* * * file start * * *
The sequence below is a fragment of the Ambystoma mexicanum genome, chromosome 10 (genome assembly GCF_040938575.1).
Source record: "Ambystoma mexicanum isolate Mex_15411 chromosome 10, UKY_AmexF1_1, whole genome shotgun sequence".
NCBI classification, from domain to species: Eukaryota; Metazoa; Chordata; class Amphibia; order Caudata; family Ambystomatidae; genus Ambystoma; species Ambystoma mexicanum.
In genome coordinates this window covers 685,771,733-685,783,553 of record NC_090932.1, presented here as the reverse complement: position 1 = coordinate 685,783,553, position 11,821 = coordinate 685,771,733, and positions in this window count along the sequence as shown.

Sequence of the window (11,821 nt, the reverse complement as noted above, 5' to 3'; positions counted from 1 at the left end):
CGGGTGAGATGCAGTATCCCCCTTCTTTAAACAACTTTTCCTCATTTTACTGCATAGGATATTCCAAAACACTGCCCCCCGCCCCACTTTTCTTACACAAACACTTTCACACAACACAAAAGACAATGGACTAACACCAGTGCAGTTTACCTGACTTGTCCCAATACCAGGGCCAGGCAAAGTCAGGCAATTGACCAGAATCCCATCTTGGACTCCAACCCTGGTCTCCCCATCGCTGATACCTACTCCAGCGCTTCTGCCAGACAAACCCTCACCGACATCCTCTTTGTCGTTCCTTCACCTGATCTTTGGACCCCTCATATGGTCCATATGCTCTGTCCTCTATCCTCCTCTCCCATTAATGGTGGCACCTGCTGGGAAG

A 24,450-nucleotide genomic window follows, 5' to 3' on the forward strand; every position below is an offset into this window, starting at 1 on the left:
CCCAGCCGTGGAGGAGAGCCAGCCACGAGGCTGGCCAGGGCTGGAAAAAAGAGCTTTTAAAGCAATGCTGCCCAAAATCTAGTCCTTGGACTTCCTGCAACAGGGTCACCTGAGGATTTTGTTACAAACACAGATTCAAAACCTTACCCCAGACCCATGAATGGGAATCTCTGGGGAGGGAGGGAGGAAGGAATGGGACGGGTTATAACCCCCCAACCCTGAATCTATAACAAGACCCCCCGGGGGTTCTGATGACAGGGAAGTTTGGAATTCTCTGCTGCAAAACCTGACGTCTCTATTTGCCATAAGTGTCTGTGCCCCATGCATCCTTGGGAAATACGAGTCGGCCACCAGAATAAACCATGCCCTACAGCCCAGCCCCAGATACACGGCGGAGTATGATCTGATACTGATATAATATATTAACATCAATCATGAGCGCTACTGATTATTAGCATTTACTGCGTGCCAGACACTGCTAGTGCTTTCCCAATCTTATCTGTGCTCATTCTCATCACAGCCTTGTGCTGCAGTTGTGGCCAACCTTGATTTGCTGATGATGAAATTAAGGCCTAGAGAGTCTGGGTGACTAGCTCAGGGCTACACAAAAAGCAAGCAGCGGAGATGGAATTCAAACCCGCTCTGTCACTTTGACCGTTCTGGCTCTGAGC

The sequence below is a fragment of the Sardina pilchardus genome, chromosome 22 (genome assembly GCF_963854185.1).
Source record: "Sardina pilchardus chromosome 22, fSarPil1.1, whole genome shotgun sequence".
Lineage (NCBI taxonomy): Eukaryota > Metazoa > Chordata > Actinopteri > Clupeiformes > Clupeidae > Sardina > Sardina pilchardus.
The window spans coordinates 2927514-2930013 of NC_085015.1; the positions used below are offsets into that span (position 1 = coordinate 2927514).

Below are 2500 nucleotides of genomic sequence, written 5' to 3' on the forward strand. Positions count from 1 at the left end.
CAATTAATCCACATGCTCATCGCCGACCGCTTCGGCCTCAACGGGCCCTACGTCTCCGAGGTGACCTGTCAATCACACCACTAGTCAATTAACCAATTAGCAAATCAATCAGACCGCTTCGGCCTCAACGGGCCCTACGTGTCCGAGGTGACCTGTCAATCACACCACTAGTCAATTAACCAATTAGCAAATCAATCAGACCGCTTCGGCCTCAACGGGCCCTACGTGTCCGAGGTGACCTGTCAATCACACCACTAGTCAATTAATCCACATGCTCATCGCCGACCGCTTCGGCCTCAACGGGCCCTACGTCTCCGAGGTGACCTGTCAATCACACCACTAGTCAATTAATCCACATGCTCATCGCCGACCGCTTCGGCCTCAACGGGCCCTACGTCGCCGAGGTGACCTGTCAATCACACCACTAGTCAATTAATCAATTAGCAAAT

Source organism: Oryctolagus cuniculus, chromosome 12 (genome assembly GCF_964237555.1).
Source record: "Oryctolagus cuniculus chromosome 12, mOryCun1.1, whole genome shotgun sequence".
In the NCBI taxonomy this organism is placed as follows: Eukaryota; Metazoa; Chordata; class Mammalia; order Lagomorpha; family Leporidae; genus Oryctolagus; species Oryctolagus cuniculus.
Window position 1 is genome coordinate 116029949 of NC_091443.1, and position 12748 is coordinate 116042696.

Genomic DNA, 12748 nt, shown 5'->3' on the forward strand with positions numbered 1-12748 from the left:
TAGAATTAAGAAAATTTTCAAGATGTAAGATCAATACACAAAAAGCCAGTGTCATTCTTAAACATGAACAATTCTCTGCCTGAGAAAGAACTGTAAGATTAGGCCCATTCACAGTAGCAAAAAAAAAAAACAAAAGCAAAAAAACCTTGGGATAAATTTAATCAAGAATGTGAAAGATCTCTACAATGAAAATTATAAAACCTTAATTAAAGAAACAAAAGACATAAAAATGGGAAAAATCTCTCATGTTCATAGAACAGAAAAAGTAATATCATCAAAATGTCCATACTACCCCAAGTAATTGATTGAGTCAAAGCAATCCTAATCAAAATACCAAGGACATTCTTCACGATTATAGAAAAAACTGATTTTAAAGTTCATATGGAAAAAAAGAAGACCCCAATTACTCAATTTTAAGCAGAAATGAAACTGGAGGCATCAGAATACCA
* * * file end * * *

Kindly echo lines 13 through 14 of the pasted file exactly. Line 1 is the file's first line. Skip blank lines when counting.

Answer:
Below are 2500 nucleotides of genomic sequence, written 5' to 3' on the forward strand. Positions count from 1 at the left end.
CAATTAATCCACATGCTCATCGCCGACCGCTTCGGCCTCAACGGGCCCTACGTCTCCGAGGTGACCTGTCAATCACACCACTAGTCAATTAACCAATTAGCAAATCAATCAGACCGCTTCGGCCTCAACGGGCCCTACGTGTCCGAGGTGACCTGTCAATCACACCACTAGTCAATTAACCAATTAGCAAATCAATCAGACCGCTTCGGCCTCAACGGGCCCTACGTGTCCGAGGTGACCTGTCAATCACACCACTAGTCAATTAATCCACATGCTCATCGCCGACCGCTTCGGCCTCAACGGGCCCTACGTCTCCGAGGTGACCTGTCAATCACACCACTAGTCAATTAATCCACATGCTCATCGCCGACCGCTTCGGCCTCAACGGGCCCTACGTCGCCGAGGTGACCTGTCAATCACACCACTAGTCAATTAATCAATTAGCAAAT